I got this picture "online" from our local newspaper. It fits pretty well here.
I've known Martha for years now. It's hard to believe that she's 100. About the only thing that's wrong with her is her vision. She's legally blind with macula(r?) degeneration. She's sharp as a tack. She had to stop playing bridge a couple of years ago. It seems she couldn't remember the 13 cards in dummy after her grandson told her what they were as he laid them down - wish I could do that. She's still living alone, but her grandkids do keep pretty close tabs on her. She's a die hard Democrat, but is extremely upset with the path the party is taking today.
Anyway, what year is the T?
It might be a 1913. Hard to tell if the front door goes to the frame or not.
The windshield tells all.
Thanks for posting,Fred.I get a big kick out of stories of people of advanced age that are still doing OK.Glad you enjoyed the Harry Grisso story.I am going to attempt to get a copy of a picture taken in front Harrys' store in the mid 20s'.In this picture,there is a very large sidewalk radio horn speaker out front with locals crowded around listening to a baseball game.Also there is the visible type gas pump and intersting cars parked along the street.Harrys'father/uncle owned the hardware store then.They sold radios,which young Harry was in charge of.Stewart-Warner and maybe Ozarka.I have a Stewart-Warner 325 that I think came from there either new or used......T in picture probably '14.Windshield folded back.
Nice pic. Do you have a current one of the lady?
Every year we bring our neighbor (on the next street) over to our house for her birthday. Three years ago at 100 I tried to get her in our 26 but it wasn't done in time. Then for 101 & 102 but no luck. Last March at 103 she came over waving like the queen. Don't know if she appreciated it as much as I did. This March we will do it again. She is very sharp and tells of acting on stage in NY and movies in CA. Hope we all have the ability to share stories at 100+.
Nope, I don't have her current picture, but look at her mother in the photo. They look about the same. No tiny little thing here. Martha's not fat or anything, just "big boned". I hope she wouldn't be offended by me saying that.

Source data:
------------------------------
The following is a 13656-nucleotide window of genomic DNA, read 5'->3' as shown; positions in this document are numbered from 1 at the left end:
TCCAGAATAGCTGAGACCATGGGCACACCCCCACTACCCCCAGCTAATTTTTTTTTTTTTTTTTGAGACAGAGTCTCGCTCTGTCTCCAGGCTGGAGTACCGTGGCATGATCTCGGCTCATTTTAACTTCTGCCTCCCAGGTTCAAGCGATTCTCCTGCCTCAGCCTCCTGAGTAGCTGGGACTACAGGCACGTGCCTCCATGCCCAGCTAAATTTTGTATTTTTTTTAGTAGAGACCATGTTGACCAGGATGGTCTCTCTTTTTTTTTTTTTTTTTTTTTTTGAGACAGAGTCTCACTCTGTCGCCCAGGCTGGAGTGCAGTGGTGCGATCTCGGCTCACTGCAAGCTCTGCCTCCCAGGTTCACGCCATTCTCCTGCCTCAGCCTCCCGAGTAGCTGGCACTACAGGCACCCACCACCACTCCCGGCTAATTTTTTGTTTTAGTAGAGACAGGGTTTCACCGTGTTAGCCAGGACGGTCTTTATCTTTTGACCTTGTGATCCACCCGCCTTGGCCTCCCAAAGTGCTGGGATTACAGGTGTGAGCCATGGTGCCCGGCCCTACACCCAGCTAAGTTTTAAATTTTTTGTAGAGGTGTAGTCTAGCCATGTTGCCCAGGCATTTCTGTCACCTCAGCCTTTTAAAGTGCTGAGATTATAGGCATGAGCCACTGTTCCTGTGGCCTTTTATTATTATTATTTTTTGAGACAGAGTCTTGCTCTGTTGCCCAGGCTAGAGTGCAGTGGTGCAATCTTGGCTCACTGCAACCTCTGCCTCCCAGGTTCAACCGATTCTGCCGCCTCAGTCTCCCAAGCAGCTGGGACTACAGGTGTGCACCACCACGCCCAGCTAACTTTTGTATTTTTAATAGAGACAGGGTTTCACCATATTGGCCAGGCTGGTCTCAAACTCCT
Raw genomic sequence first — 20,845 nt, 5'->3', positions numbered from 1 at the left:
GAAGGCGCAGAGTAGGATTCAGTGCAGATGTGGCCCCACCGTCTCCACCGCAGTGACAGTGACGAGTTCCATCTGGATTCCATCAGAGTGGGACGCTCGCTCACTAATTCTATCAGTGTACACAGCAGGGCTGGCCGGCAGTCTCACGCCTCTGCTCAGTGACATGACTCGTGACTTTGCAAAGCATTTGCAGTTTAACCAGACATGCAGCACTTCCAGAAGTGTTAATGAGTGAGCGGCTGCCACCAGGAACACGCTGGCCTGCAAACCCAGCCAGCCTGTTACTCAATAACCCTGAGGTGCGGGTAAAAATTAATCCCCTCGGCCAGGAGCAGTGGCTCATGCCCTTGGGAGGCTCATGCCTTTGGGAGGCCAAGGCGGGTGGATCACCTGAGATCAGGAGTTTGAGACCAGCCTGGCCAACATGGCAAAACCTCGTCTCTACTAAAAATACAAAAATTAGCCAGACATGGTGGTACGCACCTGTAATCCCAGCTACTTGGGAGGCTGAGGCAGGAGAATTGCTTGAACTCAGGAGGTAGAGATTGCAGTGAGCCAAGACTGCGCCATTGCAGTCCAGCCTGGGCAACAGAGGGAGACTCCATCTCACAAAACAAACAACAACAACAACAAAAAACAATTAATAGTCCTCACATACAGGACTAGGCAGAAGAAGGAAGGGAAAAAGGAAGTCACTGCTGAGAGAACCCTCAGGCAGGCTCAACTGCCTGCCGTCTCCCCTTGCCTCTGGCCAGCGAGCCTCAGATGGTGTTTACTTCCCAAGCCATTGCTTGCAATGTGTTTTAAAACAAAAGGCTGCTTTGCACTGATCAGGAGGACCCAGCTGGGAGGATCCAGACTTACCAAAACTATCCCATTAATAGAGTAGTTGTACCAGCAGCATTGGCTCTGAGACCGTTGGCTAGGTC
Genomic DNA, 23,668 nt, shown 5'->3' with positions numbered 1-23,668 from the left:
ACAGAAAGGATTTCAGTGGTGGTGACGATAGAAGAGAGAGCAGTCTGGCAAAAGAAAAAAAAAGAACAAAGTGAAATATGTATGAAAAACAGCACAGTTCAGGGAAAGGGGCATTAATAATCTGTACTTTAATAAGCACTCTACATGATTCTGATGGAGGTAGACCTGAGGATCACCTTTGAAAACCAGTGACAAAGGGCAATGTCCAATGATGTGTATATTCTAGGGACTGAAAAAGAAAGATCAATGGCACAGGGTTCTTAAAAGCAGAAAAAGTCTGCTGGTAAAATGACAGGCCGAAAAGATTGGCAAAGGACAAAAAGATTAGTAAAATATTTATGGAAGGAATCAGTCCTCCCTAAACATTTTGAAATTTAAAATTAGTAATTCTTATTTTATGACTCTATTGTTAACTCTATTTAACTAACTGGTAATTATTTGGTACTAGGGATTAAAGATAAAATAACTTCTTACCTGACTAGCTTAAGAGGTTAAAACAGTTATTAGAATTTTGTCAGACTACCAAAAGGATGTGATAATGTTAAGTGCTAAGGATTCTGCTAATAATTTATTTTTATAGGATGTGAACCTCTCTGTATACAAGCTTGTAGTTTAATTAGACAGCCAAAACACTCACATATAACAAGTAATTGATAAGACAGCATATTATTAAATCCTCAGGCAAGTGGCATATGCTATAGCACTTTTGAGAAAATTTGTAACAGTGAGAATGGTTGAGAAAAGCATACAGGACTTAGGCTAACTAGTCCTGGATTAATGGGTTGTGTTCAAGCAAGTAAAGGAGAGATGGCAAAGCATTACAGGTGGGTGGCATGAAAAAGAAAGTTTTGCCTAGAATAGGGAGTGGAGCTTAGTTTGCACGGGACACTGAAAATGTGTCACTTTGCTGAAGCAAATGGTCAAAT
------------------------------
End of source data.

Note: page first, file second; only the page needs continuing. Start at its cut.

If you post the link to the on line newspaper the photo came from -- it may be a little easier to tell. If the top windshield folds to the rear it is a 1914 style and if it folds forward it is a 1913 style. The 1914 windshield brace also has a curve near the bottom to allow the windshield to be folded back while the 1913 brace is straight since the windshield folds the other direction. And of course the 1914 doors are curved at the bottom and don't go all the way to the bottom of the body like the square 1913 doors.
From what I can see (it isn't as clear as I would like) it is a 1914 Model T (they were produced starting around Aug 1913 and depending on how the state did the registration it could have been registered as a 1913 or a 1914 depending on when it was sold etc.
Hap Tucker 1915 Model T Ford touring cut off and made into a pickup truck and 1907 Model S Runabout. Sumter SC.
I think I can see the bead at the bottom of the door, which would indicate its being a '14.
It also looks like the windshield is folded back.
A couple of points: The picture is the same size here as in the paper. (I don't have the link now, but it wouldn't improve anything anyway.) How old does Martha look in the picture? She was born 100 years ago a couple of days ago. If she's five, then the car would have to be almost new. Question: Were the radiators polished from the factory, or is that something "we" do today?
here's the link to the paper: http://www.hartfordcitynewstimes.com/articles/2009/01/20/news/local_news/doc496e 86e66a1d1715298946.txt
and the picture: http://images.townnews.com/hartfordcitynewstimes.com/content/articles/2009/01/20 /news/local_news/doc496e86e66a1d1715298946.jpg